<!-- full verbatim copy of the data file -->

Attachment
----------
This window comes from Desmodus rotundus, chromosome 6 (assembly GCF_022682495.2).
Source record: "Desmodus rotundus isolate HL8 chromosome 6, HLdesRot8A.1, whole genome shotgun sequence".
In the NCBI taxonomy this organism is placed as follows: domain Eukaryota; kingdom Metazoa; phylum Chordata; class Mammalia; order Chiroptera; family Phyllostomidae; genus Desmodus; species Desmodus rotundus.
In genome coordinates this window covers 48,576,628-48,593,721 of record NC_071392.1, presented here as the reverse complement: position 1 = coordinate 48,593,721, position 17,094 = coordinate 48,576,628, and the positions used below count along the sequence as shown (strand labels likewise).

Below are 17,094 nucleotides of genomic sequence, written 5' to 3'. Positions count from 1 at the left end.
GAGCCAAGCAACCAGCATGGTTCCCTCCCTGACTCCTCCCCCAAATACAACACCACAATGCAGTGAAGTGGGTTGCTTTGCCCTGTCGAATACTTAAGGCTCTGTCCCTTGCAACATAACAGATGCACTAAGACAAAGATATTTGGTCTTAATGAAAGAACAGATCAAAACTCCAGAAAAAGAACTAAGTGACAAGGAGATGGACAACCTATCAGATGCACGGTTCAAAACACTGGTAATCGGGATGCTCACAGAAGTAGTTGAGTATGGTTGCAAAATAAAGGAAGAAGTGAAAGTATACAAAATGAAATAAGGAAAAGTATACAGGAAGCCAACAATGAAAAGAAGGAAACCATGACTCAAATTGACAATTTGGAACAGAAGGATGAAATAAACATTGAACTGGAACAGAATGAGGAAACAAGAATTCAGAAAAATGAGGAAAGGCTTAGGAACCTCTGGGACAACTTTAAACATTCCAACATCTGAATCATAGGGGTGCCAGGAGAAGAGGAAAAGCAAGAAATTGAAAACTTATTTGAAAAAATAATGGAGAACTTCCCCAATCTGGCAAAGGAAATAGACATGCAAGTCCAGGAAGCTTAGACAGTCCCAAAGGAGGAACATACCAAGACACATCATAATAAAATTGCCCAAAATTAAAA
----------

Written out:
This window comes from Desmodus rotundus, chromosome 6 (assembly GCF_022682495.2).
Source record: "Desmodus rotundus isolate HL8 chromosome 6, HLdesRot8A.1, whole genome shotgun sequence".
In the NCBI taxonomy this organism is placed as follows: domain Eukaryota; kingdom Metazoa; phylum Chordata; class Mammalia; order Chiroptera; family Phyllostomidae; genus Desmodus; species Desmodus rotundus.
In genome coordinates this window covers 48,576,628-48,593,721 of record NC_071392.1, presented here as the reverse complement: position 1 = coordinate 48,593,721, position 17,094 = coordinate 48,576,628, and the positions used below count along the sequence as shown (strand labels likewise).

Below are 17,094 nucleotides of genomic sequence, written 5' to 3'. Positions count from 1 at the left end.
GAGCCAAGCAACCAGCATGGTTCCCTCCCTGACTCCTCCCCCAAATACAACACCACAATGCAGTGAAGTGGGTTGCTTTGCCCTGTCGAATACTTAAGGCTCTGTCCCTTGCAACATAACAGATGCACTAAGACAAAGATATTTGGTCTTAATGAAAGAACAGATCAAAACTCCAGAAAAAGAACTAAGTGACAAGGAGATGGACAACCTATCAGATGCACGGTTCAAAACACTGGTAATCGGGATGCTCACAGAAGTAGTTGAGTATGGTTGCAAAATAAAGGAAGAAGTGAAAGTATACAAAATGAAATAAGGAAAAGTATACAGGAAGCCAACAATGAAAAGAAGGAAACCATGACTCAAATTGACAATTTGGAACAGAAGGATGAAATAAACATTGAACTGGAACAGAATGAGGAAACAAGAATTCAGAAAAATGAGGAAAGGCTTAGGAACCTCTGGGACAACTTTAAACATTCCAACATCTGAATCATAGGGGTGCCAGGAGAAGAGGAAAAGCAAGAAATTGAAAACTTATTTGAAAAAATAATGGAGAACTTCCCCAATCTGGCAAAGGAAATAGACATGCAAGTCCAGGAAGCTTAGACAGTCCCAAAGGAGGAACATACCAAGACACATCATAATAAAATTGCCCAAAATTAAAA